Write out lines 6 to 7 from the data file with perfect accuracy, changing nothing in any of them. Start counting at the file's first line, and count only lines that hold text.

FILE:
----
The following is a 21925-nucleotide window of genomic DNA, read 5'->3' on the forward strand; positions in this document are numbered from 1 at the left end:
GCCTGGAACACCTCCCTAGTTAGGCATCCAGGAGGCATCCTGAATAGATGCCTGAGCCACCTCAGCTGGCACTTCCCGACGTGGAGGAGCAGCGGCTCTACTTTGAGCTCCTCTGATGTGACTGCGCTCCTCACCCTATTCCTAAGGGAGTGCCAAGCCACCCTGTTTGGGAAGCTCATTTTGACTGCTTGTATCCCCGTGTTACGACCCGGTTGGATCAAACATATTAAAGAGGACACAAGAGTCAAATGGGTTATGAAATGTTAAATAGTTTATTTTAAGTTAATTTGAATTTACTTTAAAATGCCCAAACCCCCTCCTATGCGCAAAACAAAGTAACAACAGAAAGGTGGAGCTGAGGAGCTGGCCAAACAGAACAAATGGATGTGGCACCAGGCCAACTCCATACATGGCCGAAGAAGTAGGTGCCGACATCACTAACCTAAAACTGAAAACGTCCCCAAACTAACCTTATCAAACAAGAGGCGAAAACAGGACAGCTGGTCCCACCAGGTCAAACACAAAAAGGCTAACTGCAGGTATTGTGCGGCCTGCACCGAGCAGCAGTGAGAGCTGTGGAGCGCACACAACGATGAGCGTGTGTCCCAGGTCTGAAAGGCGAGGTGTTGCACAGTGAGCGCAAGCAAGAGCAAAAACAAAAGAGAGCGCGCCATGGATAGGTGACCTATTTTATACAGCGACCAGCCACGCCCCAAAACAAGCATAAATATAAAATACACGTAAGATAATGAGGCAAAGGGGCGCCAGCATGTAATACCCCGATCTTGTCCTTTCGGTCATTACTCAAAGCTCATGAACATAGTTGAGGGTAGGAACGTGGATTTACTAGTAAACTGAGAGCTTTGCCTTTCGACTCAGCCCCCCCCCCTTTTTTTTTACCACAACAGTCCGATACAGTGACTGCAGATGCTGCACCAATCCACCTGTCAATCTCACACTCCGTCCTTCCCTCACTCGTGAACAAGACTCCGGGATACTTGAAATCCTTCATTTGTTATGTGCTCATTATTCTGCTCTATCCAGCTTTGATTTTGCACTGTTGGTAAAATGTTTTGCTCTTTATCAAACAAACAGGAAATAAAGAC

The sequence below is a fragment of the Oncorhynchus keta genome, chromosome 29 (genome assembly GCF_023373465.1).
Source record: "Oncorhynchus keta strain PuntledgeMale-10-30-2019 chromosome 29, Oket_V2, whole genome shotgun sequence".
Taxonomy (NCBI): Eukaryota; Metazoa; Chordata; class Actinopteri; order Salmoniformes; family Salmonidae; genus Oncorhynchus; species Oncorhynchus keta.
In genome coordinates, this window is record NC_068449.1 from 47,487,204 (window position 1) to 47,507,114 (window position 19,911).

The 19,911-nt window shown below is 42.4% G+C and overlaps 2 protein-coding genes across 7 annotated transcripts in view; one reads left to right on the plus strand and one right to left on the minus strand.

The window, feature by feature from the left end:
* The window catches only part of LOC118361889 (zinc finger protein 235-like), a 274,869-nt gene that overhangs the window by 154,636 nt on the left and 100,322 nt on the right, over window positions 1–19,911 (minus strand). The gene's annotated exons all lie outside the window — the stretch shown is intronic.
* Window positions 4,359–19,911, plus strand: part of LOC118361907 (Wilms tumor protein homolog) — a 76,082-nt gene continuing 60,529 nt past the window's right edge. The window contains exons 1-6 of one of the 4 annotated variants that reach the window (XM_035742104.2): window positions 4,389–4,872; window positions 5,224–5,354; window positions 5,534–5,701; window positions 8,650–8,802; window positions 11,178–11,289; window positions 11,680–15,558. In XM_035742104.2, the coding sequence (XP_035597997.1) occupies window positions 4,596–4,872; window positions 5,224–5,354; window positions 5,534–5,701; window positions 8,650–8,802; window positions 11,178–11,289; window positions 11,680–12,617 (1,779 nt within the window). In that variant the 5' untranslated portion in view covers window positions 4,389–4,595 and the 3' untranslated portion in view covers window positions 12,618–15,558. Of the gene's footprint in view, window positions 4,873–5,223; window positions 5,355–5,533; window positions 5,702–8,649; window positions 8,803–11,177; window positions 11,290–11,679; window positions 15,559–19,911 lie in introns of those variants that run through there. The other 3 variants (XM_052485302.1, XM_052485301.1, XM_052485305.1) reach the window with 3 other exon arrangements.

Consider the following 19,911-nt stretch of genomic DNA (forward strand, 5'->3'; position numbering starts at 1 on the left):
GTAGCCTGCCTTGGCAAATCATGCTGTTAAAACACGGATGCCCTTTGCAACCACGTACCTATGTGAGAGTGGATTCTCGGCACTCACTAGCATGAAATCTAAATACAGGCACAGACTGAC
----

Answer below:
In genome coordinates, this window is record NC_068449.1 from 47,487,204 (window position 1) to 47,507,114 (window position 19,911).

The 19,911-nt window shown below is 42.4% G+C and overlaps 2 protein-coding genes across 7 annotated transcripts in view; one reads left to right on the plus strand and one right to left on the minus strand.